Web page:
Survey Shows Radio Flat, Internet Gaining As Source Of Election News
October 26, 2012 at 4:30 AM (PT)
Cable TV is still the leading source people cite as their primary provider of presidential campaign news despite sharp gains by the Internet, according to the latest survey by the PEW RESEARCH CENTER's Project for Excellence in Journalism, while radio remains flat from the previous survey in JANUARY.
The survey of 1,005 adults OCTOBER 18th-21st showed Talk radio flat at 16% and NPR at 12%, well behind cable news (up from 36% to 41%), local TV news (32% to 38%), and network news (26% to 31%), and close behind cable news talk shows (15% to 18%). Late-night comedy shows were up from 9% to 12%. The Internet jumped from 25% to 36%, with FACEBOOK doubling to 12%, Twitter up from 2% to 4%, and YOUTUBE up 3% to 7%. Local papers rose from 20% to 23%, and national papers were cited by 13%, up from 8%.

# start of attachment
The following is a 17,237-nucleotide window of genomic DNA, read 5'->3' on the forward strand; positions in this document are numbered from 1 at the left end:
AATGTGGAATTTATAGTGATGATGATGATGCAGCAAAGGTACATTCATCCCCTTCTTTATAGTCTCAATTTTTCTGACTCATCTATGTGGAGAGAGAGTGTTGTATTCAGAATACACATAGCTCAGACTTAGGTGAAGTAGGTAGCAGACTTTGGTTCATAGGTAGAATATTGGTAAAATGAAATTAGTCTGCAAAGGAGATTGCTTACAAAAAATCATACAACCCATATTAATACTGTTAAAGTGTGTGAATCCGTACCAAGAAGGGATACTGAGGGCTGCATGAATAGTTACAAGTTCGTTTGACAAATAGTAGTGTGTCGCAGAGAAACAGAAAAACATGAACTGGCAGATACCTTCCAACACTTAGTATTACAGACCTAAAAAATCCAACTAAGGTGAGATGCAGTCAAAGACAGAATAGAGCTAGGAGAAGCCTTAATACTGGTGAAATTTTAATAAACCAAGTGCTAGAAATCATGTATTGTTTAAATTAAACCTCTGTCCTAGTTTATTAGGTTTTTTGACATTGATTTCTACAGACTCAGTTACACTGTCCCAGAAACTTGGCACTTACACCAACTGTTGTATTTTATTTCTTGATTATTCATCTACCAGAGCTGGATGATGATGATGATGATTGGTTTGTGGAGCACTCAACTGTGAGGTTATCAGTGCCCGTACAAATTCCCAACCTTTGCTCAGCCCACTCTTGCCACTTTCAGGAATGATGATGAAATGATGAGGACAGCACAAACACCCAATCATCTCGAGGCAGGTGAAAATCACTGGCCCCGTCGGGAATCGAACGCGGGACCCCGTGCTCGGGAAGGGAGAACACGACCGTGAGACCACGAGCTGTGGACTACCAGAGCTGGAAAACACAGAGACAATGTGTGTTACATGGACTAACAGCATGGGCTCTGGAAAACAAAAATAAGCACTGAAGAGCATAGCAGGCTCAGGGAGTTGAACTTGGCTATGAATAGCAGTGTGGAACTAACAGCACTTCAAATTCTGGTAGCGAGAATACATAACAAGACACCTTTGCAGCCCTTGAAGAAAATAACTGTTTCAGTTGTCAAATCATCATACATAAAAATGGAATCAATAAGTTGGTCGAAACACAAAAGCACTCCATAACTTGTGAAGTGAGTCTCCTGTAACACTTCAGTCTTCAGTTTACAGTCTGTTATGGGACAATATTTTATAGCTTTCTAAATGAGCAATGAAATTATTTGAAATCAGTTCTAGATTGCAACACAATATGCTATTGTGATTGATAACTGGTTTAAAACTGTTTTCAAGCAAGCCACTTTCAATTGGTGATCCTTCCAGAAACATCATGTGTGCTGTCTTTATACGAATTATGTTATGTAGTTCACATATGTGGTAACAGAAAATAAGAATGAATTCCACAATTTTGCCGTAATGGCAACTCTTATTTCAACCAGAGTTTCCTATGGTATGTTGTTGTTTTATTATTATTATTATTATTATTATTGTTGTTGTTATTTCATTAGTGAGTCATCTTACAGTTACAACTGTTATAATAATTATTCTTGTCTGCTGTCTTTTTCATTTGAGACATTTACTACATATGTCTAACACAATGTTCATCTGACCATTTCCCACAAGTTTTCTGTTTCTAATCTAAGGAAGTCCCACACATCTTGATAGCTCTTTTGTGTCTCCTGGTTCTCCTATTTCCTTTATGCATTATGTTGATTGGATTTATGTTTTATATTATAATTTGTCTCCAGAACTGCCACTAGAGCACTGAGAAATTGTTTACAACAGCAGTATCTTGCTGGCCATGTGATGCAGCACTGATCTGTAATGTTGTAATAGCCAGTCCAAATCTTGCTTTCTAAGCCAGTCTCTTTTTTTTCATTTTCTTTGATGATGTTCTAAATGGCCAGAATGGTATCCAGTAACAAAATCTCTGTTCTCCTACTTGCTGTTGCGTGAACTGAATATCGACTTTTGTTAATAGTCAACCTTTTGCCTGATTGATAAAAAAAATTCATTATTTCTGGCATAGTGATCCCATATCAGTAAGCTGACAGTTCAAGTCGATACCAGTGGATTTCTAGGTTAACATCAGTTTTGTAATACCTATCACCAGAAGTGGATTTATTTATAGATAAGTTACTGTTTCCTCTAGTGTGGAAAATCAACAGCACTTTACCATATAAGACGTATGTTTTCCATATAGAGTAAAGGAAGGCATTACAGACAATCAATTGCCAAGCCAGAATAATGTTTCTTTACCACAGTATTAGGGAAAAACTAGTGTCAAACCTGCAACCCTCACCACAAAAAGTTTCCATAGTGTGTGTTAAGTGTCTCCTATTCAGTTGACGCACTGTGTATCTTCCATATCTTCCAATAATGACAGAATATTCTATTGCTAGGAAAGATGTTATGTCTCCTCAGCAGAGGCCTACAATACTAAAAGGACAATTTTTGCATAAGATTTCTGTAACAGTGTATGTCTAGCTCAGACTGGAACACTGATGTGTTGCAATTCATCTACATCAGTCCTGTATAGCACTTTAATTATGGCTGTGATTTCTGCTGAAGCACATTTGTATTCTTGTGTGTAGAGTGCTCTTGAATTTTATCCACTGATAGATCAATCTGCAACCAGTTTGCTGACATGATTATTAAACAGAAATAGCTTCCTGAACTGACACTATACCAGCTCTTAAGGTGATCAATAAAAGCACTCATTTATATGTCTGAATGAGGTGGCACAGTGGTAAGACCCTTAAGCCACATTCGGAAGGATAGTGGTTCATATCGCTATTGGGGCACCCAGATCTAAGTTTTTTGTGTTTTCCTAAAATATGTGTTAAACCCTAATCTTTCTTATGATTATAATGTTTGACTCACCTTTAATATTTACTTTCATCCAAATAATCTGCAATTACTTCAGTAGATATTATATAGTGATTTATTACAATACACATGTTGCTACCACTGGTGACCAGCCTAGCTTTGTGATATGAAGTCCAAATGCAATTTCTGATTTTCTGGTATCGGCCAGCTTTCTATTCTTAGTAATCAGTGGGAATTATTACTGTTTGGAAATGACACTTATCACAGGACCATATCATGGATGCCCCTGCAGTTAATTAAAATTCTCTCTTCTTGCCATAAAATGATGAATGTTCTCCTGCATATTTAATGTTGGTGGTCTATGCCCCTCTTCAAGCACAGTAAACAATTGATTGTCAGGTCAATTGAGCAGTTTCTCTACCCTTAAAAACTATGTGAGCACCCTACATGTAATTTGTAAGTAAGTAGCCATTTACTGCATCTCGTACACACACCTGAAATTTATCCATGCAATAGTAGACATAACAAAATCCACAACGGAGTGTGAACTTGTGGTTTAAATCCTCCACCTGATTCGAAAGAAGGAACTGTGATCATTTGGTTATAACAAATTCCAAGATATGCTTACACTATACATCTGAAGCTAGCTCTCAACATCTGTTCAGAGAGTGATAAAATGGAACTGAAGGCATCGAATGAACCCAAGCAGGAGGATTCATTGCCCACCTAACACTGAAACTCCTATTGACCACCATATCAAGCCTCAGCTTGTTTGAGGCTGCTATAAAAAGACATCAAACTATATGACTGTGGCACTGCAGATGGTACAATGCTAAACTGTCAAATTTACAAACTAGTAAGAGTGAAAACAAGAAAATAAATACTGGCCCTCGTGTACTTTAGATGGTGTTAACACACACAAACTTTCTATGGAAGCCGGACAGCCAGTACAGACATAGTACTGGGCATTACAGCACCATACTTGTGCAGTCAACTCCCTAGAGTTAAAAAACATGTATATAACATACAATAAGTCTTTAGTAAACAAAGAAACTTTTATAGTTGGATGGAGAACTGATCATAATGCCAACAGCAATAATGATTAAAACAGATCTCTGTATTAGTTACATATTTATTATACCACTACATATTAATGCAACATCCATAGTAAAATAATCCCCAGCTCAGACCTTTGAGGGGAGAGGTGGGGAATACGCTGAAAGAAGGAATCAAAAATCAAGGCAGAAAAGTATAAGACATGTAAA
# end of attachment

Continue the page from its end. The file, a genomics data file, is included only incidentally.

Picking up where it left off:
Radio's numbers are markedly down from the past: in JANUARY 2004, 46% of respondents said they "regularly or sometimes got campaign information from talk radio," which has declined to 35% in the current survey.